Alzheimer Society finding people living with dementia have become more isolated due to pandemic

January is Alzheimer’s Awareness Month. The Alzheimer’s Society of Sudbury-Manitoulin North Bay & Districts is helping clients with Alzheimer’s or other dementia-related issues stay connected. Many have become isolated due to COVID-19 restrictions throughout the pandemic.

Rita Brousseau, 93, is surrounded by a loving family, including her daughters Chantal and Johanne. Rita was diagnosed with age-related dementia in her late 80s.

"Throughout this journey, we have learned as a family that we need to rely on each other for support and not be afraid to ask for help when needed," Chantal said.

To keep busy, Rita spends time with her family and also participates in activities at the Alzheimer’s Society’s 'Health Bistro' twice a week for social interaction. She’s been attending for the last three and a half years. The family nicknamed it the "coffee club."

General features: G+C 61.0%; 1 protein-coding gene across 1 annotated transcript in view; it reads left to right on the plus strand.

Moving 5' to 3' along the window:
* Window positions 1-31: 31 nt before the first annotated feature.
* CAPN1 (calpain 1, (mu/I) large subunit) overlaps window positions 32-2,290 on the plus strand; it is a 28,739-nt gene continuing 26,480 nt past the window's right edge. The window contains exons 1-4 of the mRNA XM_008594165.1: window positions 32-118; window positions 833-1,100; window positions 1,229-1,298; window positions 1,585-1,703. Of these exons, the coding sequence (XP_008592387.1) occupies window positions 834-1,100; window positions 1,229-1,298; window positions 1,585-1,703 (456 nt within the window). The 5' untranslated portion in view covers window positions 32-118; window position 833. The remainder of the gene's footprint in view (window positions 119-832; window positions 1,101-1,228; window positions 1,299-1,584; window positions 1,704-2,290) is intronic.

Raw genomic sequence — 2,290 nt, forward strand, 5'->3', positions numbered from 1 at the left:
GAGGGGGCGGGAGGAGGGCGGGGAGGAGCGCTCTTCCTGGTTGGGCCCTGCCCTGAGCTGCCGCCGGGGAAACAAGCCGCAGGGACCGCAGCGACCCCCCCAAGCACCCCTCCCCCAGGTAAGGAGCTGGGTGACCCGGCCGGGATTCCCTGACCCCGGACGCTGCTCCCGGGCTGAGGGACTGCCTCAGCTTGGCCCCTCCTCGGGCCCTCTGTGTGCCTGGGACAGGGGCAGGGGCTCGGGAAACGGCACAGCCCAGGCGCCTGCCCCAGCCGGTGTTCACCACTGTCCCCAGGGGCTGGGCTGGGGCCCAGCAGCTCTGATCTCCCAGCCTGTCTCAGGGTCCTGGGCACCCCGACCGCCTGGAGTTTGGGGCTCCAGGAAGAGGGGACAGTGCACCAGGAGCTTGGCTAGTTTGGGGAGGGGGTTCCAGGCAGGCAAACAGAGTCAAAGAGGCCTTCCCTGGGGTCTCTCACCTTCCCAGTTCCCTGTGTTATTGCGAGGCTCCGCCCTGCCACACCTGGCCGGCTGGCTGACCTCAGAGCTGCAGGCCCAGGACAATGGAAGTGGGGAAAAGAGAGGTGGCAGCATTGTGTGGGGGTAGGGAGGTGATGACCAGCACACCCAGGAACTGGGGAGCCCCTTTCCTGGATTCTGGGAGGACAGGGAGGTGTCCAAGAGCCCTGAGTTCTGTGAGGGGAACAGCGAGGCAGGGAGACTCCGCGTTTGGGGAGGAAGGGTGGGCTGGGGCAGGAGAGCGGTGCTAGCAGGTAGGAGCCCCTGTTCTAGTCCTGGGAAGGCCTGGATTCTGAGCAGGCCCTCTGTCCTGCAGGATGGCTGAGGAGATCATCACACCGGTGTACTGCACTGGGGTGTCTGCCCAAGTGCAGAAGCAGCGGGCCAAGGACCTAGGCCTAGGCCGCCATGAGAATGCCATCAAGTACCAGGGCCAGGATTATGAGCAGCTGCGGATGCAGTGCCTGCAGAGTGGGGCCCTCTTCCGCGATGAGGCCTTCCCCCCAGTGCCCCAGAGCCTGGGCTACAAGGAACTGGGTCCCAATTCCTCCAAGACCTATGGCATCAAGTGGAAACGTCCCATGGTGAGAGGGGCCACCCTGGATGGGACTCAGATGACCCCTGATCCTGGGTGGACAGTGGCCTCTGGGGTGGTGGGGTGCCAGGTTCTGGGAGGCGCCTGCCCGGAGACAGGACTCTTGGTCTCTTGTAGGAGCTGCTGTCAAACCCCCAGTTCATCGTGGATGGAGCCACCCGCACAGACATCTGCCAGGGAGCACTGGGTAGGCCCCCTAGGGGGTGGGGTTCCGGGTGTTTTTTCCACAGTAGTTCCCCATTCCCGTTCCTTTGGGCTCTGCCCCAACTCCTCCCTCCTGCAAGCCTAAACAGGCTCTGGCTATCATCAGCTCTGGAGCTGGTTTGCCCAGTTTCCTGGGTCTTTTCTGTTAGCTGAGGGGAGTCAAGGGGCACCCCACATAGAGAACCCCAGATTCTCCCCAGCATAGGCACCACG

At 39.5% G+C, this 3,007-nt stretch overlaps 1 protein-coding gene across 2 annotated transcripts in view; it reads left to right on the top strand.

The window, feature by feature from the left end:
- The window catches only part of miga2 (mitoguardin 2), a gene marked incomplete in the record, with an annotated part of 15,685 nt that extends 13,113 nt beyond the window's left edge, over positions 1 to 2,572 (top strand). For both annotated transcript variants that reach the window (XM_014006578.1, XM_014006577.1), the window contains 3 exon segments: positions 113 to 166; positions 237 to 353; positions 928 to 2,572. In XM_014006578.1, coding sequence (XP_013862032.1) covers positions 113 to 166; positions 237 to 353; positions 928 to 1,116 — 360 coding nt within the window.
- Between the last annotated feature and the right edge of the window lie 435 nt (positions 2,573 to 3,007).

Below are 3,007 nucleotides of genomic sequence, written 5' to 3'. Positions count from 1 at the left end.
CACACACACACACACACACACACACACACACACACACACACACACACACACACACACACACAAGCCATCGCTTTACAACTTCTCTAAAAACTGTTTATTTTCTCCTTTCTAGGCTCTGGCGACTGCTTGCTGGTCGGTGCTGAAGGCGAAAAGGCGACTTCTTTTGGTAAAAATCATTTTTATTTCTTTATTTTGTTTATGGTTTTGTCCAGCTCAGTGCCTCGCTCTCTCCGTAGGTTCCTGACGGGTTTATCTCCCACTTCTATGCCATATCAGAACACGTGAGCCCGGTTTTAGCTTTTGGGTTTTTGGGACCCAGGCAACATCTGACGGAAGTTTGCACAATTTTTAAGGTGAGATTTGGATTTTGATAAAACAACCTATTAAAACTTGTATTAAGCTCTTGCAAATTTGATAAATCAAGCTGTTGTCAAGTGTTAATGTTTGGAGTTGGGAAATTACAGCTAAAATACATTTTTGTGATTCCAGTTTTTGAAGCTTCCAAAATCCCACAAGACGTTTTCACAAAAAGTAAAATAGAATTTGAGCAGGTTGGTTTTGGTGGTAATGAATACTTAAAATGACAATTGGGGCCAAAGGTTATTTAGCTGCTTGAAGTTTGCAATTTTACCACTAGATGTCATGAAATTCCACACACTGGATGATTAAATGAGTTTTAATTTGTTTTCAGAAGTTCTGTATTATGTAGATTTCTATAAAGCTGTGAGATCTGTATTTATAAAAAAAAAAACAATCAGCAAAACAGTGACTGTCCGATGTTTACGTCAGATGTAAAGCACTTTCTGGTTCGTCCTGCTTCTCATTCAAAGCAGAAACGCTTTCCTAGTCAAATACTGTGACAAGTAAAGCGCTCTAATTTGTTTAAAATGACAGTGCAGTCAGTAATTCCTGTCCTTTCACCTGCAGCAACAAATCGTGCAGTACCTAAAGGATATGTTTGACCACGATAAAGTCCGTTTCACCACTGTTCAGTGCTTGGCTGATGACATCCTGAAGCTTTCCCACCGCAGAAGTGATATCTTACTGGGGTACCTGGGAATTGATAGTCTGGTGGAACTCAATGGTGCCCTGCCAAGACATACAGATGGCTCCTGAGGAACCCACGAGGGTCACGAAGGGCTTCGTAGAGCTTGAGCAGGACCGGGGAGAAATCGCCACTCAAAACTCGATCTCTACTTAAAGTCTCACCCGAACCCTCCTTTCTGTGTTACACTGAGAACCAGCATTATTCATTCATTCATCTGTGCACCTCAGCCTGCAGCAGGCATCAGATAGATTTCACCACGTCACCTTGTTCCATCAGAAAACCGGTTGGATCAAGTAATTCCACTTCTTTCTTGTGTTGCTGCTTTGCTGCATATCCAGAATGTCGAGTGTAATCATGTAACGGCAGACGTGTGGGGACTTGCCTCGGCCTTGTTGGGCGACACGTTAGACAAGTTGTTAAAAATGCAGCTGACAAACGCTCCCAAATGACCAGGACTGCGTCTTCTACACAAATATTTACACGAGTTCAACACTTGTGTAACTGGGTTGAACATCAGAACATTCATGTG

Rita said participants do various crafts, such as painting and colouring, and also play bingo and other games.

The Alzheimer’s Society is finding a lot of people living with dementia have become isolated due to the COVID-19 pandemic. At the beginning of the pandemic, most activities were forced to move virtually.

"Being able to continue going for your morning coffee, or your walks, going to social groups and day programs are all ways persons living with dementia can keep engaged," said Jessica Bertuzzi, the Alzheimer  Society’s public relations and education manager.

As part of Alzheimer’s Awareness Month, the organization is offering online learning sessions about dementia while at the same time keeping programming steady for clients.

"We’re doing health promotion programs," said Bertuzzi. "We have a wonderful team conducting our ‘Minds of Motion’ program virtually."

For those living with the disease, like Rita and her caregivers, the pandemic has been a struggle at times. But the family is doing all it can to navigate through it.

"There’s a lot of planning and creativity and phone calls and scheduling happening behind the scenes to make sure every day goes by smoothly to assure mom’s safety and well-being," Chantal said.

As part of Alzheimer’s Awareness Month, the organization is encouraging those who know someone living with dementia to reach out to their friend or family member or even lend a helping hand.

Have you changed jobs or careers during the course of the pandemic?

 

Contact Us

If you have a news tip, story idea or to reach a radio host, contact us here.